By: Mark Spencer (markster) 2004-08-28 15:39:44

There is no path in which leaving voicemail via an FXO interface (not in wav linear) and then checking via a SIP phone can possibly have a different level than the FXO interface talking directly to the SIP phone.  It's simply *not* possible.  There is no path for adjusting the gain beyond that of the zap device.  SIP does not support gain, none of the formats support the gain.

By: bfranks (bfranks) 2004-08-28 15:56:56

Maybe people are just talking to quiet then.  Maybe our users are telling people to speak louder if they can't hear a person?

- Brent

By: radamson (radamson) 2004-08-28 17:41:12

I hear what you are saying Mark, and that is exactly "why" I went through all the trouble to document ~10db of loss with "voicemail and x100p/tdm" interfaces using quality transmission test equipment. The loss is an absolute fact without a single shadow of a doubt, and can be recreated time after time. Since I'm not a programmer I can't tell what the problem is, but with 20+ years of professional telephony transmission engineering experience, I can assure you there "is" a 10db loss. There is only a ~1db loss when doing the same test using an ata-186 and the same test equipment. The tests confirm what the ear is hearing. So, there is a major difference for a fact.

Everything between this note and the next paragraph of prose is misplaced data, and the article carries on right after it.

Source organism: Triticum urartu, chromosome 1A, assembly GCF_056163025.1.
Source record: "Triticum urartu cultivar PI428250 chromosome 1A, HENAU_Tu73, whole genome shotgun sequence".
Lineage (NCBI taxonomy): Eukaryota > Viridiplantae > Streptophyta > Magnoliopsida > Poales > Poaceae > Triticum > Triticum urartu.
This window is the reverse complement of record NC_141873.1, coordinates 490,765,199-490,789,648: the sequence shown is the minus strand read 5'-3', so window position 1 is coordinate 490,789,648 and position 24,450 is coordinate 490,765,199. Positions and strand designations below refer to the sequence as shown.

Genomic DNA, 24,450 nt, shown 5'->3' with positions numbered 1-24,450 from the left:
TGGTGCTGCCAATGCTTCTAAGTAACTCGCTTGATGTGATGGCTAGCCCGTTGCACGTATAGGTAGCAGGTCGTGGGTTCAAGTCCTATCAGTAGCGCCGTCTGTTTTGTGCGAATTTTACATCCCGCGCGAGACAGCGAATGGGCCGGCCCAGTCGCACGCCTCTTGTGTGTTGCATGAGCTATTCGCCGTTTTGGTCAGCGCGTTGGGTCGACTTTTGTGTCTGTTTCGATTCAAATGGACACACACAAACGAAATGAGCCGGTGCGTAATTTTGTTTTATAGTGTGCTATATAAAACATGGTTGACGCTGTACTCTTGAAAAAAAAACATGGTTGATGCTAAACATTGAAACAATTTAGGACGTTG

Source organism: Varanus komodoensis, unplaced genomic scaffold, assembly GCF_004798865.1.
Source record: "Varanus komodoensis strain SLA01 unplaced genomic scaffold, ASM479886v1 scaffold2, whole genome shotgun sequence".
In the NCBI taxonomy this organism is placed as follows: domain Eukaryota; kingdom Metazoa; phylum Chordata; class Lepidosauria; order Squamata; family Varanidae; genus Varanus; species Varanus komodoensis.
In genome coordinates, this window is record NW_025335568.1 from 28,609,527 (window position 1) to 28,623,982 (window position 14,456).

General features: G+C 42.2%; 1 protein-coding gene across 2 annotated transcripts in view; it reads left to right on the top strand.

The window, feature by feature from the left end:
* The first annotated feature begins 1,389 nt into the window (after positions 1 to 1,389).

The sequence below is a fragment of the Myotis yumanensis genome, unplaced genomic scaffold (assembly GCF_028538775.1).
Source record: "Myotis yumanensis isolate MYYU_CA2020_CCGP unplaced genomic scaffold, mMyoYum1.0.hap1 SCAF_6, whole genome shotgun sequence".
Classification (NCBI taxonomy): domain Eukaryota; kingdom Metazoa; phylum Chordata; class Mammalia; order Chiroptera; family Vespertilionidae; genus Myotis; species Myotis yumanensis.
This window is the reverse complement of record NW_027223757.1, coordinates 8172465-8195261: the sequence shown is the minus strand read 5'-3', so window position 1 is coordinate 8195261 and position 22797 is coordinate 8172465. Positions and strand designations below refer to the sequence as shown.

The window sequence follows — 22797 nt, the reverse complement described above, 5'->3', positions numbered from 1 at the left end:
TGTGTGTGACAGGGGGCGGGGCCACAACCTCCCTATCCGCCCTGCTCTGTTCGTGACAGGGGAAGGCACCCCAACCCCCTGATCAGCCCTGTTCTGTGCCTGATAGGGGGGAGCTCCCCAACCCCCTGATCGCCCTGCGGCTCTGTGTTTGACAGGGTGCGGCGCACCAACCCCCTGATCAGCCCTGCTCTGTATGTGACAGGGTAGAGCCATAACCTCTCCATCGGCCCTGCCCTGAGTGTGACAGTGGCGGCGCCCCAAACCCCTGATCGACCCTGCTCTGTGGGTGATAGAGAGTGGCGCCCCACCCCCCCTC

Adjusting rxgain/txgain is not a solution as that negatively impacts the echo problem with these same digium cards, and the audio level for normal pstn conversations, callerid, and dtmf.
The VM transmission loss is not seen via Mediatrix gateway, sip calls of any sort, iax2 calls, or anything else that I can find. Only with the x100p and tdm cards. (Others might know of some other path, I don't.)